Aah yes, health insurance. Better to have it and not need it than need it and not have it. This could not be more true for this topic. Every breathing day that we are on this planet, we have a chance of needing medical attention. A really bad pneumonia, a broken leg, a car accident, an organ transplant, an ambulance ride. The list goes on. And if you don't currently have health insurance right this second, you better have a pretty solid emergency fund in the bank waiting to be withdrawn. But wouldn't it be better to pay a couple hundred dollars every month to reduce the severity of these pitfalls when they come? Yes.
Not only that, the Affordable Care Act requires you to have health insurance. If you're not enrolled in some form of it, you have to pay 2% of your income or $325 per adult per month. So obviously you need something! Even more urgently, the open enrollment period for 2015 coverage is November 15, 2014 to February 15, 2015. That means you have until this Sunday to sign up for health insurance, otherwise you will have to wait until November of this year unless you qualify for special enrollment (marriage, birth of child, loss of other coverage).
Now that you're convinced, let's dive into it!
Health Insurance Basics
Health insurance, as I'm sure you know, is a way of distributing your medical bills over your entire life. Instead of paying the entire hospital bill, you pay a company every month and they, in turn, help pay for a large chunk of that hospital bill. But be warned that they will NOT cover everything always. Some things they won't cover at all, or until you reach your deductible. To break this down in an easy-to-digest way, I'll explain what my coverage is and why I picked it.
After much research, I came to choose Lifewise as a provider and the Silver 2000 plan as my coverage. Across the board, companies tend to offer similar coverage for similar prices. Later in this post I will compare a few different options. So to get started, here is my plan:
Lifewise Silver 2000
Monthly Premium - $263 - Premium is just a fancy term for fee. The higher your premium, the cheaper your medical bills will be. Higher premium gives you a smaller deductible and cheaper prescription drugs.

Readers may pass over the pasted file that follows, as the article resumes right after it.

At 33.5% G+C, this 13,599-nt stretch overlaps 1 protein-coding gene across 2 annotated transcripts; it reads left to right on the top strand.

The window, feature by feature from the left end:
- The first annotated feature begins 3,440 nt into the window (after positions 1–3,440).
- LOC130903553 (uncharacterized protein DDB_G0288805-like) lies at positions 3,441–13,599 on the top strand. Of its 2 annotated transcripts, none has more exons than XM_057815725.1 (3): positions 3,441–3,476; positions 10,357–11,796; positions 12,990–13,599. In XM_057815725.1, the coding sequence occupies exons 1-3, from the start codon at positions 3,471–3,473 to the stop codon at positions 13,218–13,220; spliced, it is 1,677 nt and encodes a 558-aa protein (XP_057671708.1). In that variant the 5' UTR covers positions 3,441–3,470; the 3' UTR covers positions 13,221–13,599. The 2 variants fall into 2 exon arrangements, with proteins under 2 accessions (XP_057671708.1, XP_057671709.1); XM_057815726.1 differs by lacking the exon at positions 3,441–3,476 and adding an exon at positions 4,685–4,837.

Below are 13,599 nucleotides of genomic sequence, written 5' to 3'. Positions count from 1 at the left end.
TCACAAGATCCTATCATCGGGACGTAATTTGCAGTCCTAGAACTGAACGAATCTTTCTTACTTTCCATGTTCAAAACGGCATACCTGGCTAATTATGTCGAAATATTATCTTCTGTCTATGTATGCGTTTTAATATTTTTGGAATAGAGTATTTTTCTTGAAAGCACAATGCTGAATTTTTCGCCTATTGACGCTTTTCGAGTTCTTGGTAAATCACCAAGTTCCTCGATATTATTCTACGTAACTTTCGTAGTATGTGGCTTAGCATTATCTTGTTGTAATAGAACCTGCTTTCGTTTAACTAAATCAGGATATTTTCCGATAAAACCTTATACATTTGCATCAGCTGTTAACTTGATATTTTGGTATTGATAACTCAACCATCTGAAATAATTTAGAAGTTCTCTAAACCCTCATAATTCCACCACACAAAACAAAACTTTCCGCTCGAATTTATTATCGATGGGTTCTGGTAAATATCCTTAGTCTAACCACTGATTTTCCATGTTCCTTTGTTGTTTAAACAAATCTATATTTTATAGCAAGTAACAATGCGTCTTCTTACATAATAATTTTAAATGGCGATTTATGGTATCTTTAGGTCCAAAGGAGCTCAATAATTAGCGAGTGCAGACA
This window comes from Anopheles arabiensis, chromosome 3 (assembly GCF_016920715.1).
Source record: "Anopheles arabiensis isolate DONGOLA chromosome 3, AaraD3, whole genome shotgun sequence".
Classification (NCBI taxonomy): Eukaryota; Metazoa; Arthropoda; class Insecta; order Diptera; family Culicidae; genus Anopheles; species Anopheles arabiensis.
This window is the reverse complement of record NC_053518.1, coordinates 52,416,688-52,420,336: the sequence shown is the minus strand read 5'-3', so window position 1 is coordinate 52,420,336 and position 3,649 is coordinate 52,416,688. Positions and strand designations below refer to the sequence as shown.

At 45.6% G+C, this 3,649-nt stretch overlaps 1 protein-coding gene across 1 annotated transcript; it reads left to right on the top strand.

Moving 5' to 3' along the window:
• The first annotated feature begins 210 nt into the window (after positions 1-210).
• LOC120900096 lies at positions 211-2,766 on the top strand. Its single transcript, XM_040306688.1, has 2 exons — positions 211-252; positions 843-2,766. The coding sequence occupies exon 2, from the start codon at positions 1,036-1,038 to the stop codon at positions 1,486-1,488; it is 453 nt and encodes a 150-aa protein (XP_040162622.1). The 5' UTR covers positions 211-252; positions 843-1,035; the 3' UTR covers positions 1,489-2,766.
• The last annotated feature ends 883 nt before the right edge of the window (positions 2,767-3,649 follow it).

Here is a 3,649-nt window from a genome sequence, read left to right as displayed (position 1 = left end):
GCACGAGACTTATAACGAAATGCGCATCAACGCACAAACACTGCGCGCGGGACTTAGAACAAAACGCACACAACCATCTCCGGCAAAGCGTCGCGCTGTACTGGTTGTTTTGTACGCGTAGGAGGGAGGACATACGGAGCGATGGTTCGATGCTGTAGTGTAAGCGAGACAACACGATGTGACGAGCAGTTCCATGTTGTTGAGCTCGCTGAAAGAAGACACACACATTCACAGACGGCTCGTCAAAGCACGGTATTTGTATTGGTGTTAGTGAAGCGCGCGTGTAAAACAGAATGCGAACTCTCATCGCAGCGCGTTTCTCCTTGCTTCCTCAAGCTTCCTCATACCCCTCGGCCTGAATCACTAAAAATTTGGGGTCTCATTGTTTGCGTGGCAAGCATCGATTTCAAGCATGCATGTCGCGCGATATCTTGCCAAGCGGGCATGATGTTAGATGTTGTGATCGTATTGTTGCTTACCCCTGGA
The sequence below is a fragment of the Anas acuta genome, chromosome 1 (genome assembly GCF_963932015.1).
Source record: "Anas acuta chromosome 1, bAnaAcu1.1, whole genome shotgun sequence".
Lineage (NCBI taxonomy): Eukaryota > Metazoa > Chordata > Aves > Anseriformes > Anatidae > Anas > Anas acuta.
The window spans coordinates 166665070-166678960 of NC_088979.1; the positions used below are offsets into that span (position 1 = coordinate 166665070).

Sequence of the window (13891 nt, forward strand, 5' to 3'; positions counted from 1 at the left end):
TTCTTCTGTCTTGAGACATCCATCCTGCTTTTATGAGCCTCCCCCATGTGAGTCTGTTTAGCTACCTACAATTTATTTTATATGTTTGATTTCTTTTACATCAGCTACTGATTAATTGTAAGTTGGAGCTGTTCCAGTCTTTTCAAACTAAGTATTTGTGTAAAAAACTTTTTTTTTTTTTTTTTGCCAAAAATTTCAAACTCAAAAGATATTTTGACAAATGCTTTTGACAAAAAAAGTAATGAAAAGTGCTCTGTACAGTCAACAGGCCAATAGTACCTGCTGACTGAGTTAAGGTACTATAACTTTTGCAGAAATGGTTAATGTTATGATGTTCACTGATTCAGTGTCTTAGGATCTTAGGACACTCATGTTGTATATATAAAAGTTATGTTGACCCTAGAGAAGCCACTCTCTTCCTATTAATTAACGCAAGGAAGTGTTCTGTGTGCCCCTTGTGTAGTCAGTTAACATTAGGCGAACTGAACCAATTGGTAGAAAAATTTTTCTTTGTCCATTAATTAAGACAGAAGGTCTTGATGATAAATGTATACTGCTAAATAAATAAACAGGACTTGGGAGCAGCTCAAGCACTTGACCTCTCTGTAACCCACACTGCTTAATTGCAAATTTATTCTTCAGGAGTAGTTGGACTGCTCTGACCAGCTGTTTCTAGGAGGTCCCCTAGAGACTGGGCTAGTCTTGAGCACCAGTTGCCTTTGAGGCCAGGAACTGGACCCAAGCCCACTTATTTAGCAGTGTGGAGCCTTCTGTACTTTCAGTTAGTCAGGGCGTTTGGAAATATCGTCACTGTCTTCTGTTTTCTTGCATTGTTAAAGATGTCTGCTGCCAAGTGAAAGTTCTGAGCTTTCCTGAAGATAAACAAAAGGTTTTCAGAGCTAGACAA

Deductible - $2,000 - The deductible is the amount you have to pay out of pocket before a lot of the benefits of insurance kick in. For instance, if I was hospitalized, I would have to pay up to $2,000 out of pocket. After that, I would only pay 20% of the remaining bills for the rest of the year while the insurance company pays the other 80%. Deductibles are cumulative, so if I paid $500 for hospitalization, $1,000 for a child birth, and $500 for an emergency room visit, I would hit the deductible for the rest of the calendar year. So if you want to get hurt, do it near the beginning of the year! Keep in mind, however that this deductible is for in-network providers only. If you choose an out-of-network hospital, the deductible is doubled to $4,000.
Coinsurance - 20% - This percentage is the amount you'll have to pay once your deductible is met. Twenty percent is pretty standard for most plans. Some of the cheaper plans actually have a zero percent coinsurance, but the deductible is as high as $5,000 before it kicks in.
Maximum Out of Pocket - $6,350 - This massive amount is the maximum that you'll ever have to pay in a calendar year. This includes the $2,000 deductible and any of the 20% bills I paid after that. More expensive plans generally have smaller maximums. So if you have $6k in the bank, you could survive one year of heavy medical bills with this plan.
Office Visit - $15 copay - Most plans offer $10 - $20 office visits. This includes a general checkup without any special treatment or prescriptions. Having such a small price for office visits has encouraged me to check in with my naturopath several times per year now. Before I managed my insurance, I never thought to go get checkups at all.